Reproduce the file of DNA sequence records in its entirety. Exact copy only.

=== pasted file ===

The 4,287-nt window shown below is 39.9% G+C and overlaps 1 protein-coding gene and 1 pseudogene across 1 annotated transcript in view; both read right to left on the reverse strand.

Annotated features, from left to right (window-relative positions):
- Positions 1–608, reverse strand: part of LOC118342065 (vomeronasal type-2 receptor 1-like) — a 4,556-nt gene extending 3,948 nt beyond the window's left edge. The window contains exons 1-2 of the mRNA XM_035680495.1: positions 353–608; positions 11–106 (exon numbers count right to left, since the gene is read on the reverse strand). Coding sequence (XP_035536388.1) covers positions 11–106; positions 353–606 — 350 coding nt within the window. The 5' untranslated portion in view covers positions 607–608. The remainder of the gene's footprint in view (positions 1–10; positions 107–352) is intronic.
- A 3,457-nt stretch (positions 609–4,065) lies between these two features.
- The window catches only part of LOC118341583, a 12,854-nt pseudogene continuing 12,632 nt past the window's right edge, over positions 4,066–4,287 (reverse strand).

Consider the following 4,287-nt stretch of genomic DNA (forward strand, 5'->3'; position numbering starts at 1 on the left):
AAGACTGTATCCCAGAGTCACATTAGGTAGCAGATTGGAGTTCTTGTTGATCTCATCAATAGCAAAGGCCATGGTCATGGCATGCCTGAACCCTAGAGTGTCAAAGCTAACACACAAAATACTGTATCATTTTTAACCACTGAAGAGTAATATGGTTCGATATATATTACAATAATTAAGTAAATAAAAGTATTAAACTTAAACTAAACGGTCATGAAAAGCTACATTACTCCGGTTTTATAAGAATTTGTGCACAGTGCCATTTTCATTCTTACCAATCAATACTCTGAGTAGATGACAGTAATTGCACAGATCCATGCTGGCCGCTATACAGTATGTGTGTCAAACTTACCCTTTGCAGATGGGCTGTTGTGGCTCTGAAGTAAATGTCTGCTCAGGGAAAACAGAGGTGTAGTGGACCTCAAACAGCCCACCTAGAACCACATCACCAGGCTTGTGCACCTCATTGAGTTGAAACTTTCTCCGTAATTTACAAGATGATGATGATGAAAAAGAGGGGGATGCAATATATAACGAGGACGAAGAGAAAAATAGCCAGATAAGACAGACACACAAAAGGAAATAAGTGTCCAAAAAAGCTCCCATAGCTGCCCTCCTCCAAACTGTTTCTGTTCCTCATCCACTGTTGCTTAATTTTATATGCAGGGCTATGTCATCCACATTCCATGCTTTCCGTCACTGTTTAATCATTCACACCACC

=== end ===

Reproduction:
The 4,287-nt window shown below is 39.9% G+C and overlaps 1 protein-coding gene and 1 pseudogene across 1 annotated transcript in view; both read right to left on the reverse strand.

Annotated features, from left to right (window-relative positions):
- Positions 1–608, reverse strand: part of LOC118342065 (vomeronasal type-2 receptor 1-like) — a 4,556-nt gene extending 3,948 nt beyond the window's left edge. The window contains exons 1-2 of the mRNA XM_035680495.1: positions 353–608; positions 11–106 (exon numbers count right to left, since the gene is read on the reverse strand). Coding sequence (XP_035536388.1) covers positions 11–106; positions 353–606 — 350 coding nt within the window. The 5' untranslated portion in view covers positions 607–608. The remainder of the gene's footprint in view (positions 1–10; positions 107–352) is intronic.
- A 3,457-nt stretch (positions 609–4,065) lies between these two features.
- The window catches only part of LOC118341583, a 12,854-nt pseudogene continuing 12,632 nt past the window's right edge, over positions 4,066–4,287 (reverse strand).

Consider the following 4,287-nt stretch of genomic DNA (forward strand, 5'->3'; position numbering starts at 1 on the left):
AAGACTGTATCCCAGAGTCACATTAGGTAGCAGATTGGAGTTCTTGTTGATCTCATCAATAGCAAAGGCCATGGTCATGGCATGCCTGAACCCTAGAGTGTCAAAGCTAACACACAAAATACTGTATCATTTTTAACCACTGAAGAGTAATATGGTTCGATATATATTACAATAATTAAGTAAATAAAAGTATTAAACTTAAACTAAACGGTCATGAAAAGCTACATTACTCCGGTTTTATAAGAATTTGTGCACAGTGCCATTTTCATTCTTACCAATCAATACTCTGAGTAGATGACAGTAATTGCACAGATCCATGCTGGCCGCTATACAGTATGTGTGTCAAACTTACCCTTTGCAGATGGGCTGTTGTGGCTCTGAAGTAAATGTCTGCTCAGGGAAAACAGAGGTGTAGTGGACCTCAAACAGCCCACCTAGAACCACATCACCAGGCTTGTGCACCTCATTGAGTTGAAACTTTCTCCGTAATTTACAAGATGATGATGATGAAAAAGAGGGGGATGCAATATATAACGAGGACGAAGAGAAAAATAGCCAGATAAGACAGACACACAAAAGGAAATAAGTGTCCAAAAAAGCTCCCATAGCTGCCCTCCTCCAAACTGTTTCTGTTCCTCATCCACTGTTGCTTAATTTTATATGCAGGGCTATGTCATCCACATTCCATGCTTTCCGTCACTGTTTAATCATTCACACCACC